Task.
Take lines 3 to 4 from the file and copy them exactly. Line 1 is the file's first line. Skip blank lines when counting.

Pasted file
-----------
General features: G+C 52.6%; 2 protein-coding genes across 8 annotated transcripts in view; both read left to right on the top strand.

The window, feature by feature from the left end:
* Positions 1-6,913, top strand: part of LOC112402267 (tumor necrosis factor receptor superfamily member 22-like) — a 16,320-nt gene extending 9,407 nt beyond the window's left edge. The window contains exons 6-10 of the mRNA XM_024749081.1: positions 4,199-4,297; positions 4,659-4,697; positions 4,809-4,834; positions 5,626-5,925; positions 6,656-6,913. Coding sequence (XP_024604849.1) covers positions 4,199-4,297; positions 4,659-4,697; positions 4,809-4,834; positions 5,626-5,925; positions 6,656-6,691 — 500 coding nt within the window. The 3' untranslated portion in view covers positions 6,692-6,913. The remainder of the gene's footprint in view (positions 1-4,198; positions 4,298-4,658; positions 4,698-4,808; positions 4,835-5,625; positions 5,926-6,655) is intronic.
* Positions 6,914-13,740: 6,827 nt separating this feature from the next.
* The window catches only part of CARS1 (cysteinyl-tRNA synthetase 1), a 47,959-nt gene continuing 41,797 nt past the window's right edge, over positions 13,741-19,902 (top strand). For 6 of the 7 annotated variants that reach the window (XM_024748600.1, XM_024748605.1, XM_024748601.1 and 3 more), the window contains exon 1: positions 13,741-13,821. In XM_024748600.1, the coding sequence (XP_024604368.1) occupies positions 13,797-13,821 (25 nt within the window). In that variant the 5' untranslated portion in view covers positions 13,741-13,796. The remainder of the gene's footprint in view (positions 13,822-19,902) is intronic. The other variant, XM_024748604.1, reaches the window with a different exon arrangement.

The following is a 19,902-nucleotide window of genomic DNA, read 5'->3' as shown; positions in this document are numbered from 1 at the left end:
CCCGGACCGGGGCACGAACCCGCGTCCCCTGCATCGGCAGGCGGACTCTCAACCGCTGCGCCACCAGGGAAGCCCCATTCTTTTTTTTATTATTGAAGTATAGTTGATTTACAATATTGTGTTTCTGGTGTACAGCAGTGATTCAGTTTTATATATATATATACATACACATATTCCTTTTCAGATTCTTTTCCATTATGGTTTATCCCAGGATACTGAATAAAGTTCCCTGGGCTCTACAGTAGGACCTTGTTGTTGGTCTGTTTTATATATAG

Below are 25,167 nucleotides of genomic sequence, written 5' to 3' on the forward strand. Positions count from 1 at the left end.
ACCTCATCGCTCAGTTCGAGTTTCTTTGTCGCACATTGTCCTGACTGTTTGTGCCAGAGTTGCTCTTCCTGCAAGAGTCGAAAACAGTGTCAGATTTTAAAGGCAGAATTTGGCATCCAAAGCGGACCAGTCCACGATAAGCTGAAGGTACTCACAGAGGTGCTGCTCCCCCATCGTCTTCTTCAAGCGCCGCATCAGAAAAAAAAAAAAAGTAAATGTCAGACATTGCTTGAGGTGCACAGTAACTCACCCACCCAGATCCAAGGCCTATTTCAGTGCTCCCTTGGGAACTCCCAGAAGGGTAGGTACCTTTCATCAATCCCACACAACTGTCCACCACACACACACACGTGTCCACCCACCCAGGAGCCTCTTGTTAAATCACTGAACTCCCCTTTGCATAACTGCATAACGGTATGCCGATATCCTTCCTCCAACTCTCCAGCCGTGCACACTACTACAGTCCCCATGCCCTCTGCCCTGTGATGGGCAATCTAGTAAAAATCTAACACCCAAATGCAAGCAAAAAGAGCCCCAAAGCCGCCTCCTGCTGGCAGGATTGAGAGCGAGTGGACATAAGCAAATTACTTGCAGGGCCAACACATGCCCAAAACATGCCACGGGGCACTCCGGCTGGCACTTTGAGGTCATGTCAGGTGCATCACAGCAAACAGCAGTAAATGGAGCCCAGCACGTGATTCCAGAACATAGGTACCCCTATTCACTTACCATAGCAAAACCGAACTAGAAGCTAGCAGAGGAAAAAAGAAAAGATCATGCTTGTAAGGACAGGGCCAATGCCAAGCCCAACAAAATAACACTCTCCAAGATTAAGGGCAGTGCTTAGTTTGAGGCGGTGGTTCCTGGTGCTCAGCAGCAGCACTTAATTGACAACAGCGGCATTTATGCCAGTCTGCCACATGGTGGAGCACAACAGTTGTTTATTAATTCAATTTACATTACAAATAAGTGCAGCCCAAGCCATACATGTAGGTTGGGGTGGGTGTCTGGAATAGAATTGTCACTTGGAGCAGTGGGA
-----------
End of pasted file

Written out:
* Positions 1-6,913, top strand: part of LOC112402267 (tumor necrosis factor receptor superfamily member 22-like) — a 16,320-nt gene extending 9,407 nt beyond the window's left edge. The window contains exons 6-10 of the mRNA XM_024749081.1: positions 4,199-4,297; positions 4,659-4,697; positions 4,809-4,834; positions 5,626-5,925; positions 6,656-6,913. Coding sequence (XP_024604849.1) covers positions 4,199-4,297; positions 4,659-4,697; positions 4,809-4,834; positions 5,626-5,925; positions 6,656-6,691 — 500 coding nt within the window. The 3' untranslated portion in view covers positions 6,692-6,913. The remainder of the gene's footprint in view (positions 1-4,198; positions 4,298-4,658; positions 4,698-4,808; positions 4,835-5,625; positions 5,926-6,655) is intronic.
* Positions 6,914-13,740: 6,827 nt separating this feature from the next.